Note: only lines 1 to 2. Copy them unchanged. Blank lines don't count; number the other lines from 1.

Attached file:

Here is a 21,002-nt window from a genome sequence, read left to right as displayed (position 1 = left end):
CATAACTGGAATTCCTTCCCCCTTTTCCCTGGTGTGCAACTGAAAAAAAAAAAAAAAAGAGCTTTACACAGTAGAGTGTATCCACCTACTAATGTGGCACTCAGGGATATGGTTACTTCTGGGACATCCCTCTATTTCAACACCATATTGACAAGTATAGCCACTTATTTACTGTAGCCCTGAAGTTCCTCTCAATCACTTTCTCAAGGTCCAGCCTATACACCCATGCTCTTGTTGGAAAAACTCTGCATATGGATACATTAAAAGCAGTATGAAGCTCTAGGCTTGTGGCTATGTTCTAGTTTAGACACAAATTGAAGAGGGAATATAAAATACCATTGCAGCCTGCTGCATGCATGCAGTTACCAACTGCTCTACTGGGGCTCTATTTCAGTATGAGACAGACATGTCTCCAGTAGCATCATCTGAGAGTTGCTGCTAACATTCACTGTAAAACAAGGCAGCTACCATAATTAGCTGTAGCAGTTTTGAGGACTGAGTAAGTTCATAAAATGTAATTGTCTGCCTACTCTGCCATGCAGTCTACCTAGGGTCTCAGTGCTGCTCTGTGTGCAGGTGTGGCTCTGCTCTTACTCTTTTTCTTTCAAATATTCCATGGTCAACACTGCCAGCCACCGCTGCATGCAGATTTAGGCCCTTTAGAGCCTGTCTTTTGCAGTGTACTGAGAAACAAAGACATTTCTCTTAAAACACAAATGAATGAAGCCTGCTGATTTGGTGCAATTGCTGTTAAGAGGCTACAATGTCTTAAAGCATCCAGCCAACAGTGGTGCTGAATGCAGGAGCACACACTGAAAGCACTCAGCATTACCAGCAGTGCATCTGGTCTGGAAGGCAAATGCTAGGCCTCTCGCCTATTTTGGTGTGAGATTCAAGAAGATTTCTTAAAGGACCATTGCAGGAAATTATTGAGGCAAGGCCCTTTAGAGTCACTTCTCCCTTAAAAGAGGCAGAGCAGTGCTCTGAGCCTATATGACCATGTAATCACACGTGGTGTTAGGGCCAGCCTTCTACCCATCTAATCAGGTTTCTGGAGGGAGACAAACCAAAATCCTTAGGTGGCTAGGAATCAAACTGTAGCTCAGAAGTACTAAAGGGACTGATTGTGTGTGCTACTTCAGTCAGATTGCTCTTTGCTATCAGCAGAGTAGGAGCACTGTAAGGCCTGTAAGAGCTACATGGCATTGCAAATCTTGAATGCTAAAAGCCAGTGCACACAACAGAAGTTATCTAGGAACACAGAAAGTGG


Here is a 21,002-nt window from a genome sequence, read left to right as displayed (position 1 = left end):
CATAACTGGAATTCCTTCCCCCTTTTCCCTGGTGTGCAACTGAAAAAAAAAAAAAAAAGAGCTTTACACAGTAGAGTGTATCCACCTACTAATGTGGCACTCAGGGATATGGTTACTTCTGGGACATCCCTCTATTTCAACACCATATTGACAAGTATAGCCACTTATTTACTGTAGCCCTGAAGTTCCTCTCAATCACTTTCTCAAGGTCCAGCCTATACACCCATGCTCTTGTTGGAAAAACTCTGCATATGGATACATTAAAAGCAGTATGAAGCTCTAGGCTTGTGGCTATGTTCTAGTTTAGACACAAATTGAAGAGGGAATATAAAATACCATTGCAGCCTGCTGCATGCATGCAGTTACCAACTGCTCTACTGGGGCTCTATTTCAGTATGAGACAGACATGTCTCCAGTAGCATCATCTGAGAGTTGCTGCTAACATTCACTGTAAAACAAGGCAGCTACCATAATTAGCTGTAGCAGTTTTGAGGACTGAGTAAGTTCATAAAATGTAATTGTCTGCCTACTCTGCCATGCAGTCTACCTAGGGTCTCAGTGCTGCTCTGTGTGCAGGTGTGGCTCTGCTCTTACTCTTTTTCTTTCAAATATTCCATGGTCAACACTGCCAGCCACCGCTGCATGCAGATTTAGGCCCTTTAGAGCCTGTCTTTTGCAGTGTACTGAGAAACAAAGACATTTCTCTTAAAACACAAATGAATGAAGCCTGCTGATTTGGTGCAATTGCTGTTAAGAGGCTACAATGTCTTAAAGCATCCAGCCAACAGTGGTGCTGAATGCAGGAGCACACACTGAAAGCACTCAGCATTACCAGCAGTGCATCTGGTCTGGAAGGCAAATGCTAGGCCTCTCGCCTATTTTGGTGTGAGATTCAAGAAGATTTCTTAAAGGACCATTGCAGGAAATTATTGAGGCAAGGCCCTTTAGAGTCACTTCTCCCTTAAAAGAGGCAGAGCAGTGCTCTGAGCCTATATGACCATGTAATCACACGTGGTGTTAGGGCCAGCCTTCTACCCATCTAATCAGGTTTCTGGAGGGAGACAAACCAAAATCCTTAGGTGGCTAGGAATCAAACTGTAGCTCAGAAGTACTAAAGGGACTGATTGTGTGTGCTACTTCAGTCAGATTGCTCTTTGCTATCAGCAGAGTAGGAGCACTGTAAGGCCTGTAAGAGCTACATGGCATTGCAAATCTTGAATGCTAAAAGCCAGTGCACACAACAGAAGTTATCTAGGAACACAGAAAGTGG